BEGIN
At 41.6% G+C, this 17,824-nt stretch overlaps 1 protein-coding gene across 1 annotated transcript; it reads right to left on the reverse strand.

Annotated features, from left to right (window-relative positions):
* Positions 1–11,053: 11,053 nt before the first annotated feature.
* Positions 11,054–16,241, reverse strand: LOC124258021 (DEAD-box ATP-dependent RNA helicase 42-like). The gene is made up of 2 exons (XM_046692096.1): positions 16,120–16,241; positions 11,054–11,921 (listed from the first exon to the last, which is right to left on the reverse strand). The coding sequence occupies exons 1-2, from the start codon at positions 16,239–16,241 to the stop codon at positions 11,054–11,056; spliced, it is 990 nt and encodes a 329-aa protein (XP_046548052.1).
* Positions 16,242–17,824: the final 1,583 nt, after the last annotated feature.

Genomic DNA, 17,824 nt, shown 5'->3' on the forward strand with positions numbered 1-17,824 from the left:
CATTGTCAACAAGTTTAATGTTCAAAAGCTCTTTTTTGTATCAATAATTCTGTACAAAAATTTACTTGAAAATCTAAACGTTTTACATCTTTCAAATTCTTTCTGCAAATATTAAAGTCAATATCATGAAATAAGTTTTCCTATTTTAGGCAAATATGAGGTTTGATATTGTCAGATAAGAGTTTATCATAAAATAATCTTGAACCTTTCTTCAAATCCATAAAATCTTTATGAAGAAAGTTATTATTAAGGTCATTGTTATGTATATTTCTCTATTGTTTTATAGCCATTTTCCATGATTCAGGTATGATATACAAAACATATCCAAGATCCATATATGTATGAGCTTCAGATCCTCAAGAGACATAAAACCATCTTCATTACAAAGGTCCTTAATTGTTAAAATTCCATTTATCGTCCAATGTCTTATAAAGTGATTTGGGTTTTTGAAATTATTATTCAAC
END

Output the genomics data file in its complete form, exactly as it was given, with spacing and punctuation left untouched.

At 41.6% G+C, this 17,824-nt stretch overlaps 1 protein-coding gene across 1 annotated transcript; it reads right to left on the reverse strand.

Annotated features, from left to right (window-relative positions):
* Positions 1–11,053: 11,053 nt before the first annotated feature.
* Positions 11,054–16,241, reverse strand: LOC124258021 (DEAD-box ATP-dependent RNA helicase 42-like). The gene is made up of 2 exons (XM_046692096.1): positions 16,120–16,241; positions 11,054–11,921 (listed from the first exon to the last, which is right to left on the reverse strand). The coding sequence occupies exons 1-2, from the start codon at positions 16,239–16,241 to the stop codon at positions 11,054–11,056; spliced, it is 990 nt and encodes a 329-aa protein (XP_046548052.1).
* Positions 16,242–17,824: the final 1,583 nt, after the last annotated feature.

Genomic DNA, 17,824 nt, shown 5'->3' on the forward strand with positions numbered 1-17,824 from the left:
CATTGTCAACAAGTTTAATGTTCAAAAGCTCTTTTTTGTATCAATAATTCTGTACAAAAATTTACTTGAAAATCTAAACGTTTTACATCTTTCAAATTCTTTCTGCAAATATTAAAGTCAATATCATGAAATAAGTTTTCCTATTTTAGGCAAATATGAGGTTTGATATTGTCAGATAAGAGTTTATCATAAAATAATCTTGAACCTTTCTTCAAATCCATAAAATCTTTATGAAGAAAGTTATTATTAAGGTCATTGTTATGTATATTTCTCTATTGTTTTATAGCCATTTTCCATGATTCAGGTATGATATACAAAACATATCCAAGATCCATATATGTATGAGCTTCAGATCCTCAAGAGACATAAAACCATCTTCATTACAAAGGTCCTTAATTGTTAAAATTCCATTTATCGTCCAATGTCTTATAAAGTGATTTGGGTTTTTGAAATTATTATTCAAC